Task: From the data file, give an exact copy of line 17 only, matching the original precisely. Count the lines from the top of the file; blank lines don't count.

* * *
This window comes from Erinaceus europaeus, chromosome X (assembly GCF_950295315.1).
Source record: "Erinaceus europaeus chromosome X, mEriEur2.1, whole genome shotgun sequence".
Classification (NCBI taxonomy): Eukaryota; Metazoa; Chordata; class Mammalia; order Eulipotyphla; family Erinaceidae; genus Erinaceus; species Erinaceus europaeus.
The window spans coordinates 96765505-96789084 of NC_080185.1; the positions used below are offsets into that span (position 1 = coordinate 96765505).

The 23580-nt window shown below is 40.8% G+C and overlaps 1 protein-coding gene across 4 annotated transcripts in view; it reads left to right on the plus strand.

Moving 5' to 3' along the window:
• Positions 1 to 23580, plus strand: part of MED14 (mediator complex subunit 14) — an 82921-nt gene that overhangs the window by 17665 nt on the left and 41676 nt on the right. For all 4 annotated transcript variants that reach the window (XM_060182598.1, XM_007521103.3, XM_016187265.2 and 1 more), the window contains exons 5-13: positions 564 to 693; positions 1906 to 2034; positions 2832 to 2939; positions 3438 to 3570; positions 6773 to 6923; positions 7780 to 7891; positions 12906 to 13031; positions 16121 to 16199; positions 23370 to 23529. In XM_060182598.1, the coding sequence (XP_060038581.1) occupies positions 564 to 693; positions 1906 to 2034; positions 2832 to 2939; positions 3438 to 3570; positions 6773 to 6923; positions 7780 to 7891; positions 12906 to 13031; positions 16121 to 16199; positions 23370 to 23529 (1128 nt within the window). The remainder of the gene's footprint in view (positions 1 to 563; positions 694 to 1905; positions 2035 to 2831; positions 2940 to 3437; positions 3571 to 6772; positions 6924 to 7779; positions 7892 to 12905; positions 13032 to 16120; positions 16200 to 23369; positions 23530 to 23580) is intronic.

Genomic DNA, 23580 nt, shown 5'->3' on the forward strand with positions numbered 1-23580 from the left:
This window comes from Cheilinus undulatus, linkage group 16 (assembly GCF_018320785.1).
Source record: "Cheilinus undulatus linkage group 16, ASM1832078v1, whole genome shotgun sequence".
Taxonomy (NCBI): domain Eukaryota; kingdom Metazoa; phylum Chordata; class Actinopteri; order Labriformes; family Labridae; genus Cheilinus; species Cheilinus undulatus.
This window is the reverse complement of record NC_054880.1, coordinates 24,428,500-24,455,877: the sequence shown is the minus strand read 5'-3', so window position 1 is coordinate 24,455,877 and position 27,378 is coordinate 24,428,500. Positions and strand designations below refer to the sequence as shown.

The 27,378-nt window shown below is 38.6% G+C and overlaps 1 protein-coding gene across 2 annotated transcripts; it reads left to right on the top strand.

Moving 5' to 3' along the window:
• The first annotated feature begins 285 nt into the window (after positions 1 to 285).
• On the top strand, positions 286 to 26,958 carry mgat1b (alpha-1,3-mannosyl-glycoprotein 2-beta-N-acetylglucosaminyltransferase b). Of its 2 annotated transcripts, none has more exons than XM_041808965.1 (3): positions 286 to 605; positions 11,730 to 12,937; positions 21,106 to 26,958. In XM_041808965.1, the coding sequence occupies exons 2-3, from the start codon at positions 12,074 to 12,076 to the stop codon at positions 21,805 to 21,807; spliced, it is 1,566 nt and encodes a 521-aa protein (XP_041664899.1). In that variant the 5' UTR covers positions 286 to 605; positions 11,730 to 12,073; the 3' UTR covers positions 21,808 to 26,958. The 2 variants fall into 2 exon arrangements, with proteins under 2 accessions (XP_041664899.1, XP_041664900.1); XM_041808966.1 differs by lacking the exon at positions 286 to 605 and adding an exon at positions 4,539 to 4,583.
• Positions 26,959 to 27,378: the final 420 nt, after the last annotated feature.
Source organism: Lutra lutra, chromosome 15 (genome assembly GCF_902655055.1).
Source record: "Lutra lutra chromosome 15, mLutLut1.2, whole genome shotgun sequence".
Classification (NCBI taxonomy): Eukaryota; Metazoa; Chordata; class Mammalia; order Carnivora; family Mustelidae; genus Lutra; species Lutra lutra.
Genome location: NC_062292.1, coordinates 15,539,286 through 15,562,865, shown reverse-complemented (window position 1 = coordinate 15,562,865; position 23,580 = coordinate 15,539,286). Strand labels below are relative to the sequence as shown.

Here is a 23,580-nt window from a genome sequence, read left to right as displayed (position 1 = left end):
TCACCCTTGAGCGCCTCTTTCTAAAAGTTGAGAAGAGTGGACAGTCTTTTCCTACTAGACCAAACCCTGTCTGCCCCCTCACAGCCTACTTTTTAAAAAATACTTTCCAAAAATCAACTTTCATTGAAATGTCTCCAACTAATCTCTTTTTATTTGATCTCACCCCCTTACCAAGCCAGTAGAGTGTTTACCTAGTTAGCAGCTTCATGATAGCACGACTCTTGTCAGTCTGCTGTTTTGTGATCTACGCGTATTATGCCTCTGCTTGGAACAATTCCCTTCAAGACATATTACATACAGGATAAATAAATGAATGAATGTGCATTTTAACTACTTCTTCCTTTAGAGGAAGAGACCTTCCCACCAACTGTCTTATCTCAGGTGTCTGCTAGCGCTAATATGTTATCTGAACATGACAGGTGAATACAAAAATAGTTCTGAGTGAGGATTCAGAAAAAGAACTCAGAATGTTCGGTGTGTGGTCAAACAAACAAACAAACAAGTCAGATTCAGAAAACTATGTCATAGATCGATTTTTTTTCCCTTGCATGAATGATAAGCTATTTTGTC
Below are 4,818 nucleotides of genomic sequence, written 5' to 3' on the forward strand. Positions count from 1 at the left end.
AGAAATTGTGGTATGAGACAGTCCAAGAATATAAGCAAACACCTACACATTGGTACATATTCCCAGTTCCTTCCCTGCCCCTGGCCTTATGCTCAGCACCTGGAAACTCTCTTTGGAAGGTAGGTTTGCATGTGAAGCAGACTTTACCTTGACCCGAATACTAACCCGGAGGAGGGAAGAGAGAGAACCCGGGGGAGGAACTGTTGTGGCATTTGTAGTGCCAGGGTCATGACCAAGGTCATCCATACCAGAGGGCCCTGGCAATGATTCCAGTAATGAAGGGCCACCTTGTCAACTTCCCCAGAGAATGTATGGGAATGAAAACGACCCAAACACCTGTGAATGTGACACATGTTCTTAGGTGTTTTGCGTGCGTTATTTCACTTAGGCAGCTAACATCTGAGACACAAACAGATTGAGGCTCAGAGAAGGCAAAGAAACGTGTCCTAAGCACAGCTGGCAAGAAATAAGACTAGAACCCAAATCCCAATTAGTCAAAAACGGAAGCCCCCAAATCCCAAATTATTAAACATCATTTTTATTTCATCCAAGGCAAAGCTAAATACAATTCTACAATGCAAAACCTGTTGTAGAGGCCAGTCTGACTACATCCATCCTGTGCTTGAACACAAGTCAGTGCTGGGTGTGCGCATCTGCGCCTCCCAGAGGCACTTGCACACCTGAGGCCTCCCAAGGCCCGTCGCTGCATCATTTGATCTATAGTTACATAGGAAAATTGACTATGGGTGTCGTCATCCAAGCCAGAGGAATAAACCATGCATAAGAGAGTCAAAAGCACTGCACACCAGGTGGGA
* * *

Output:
• Positions 26,959 to 27,378: the final 420 nt, after the last annotated feature.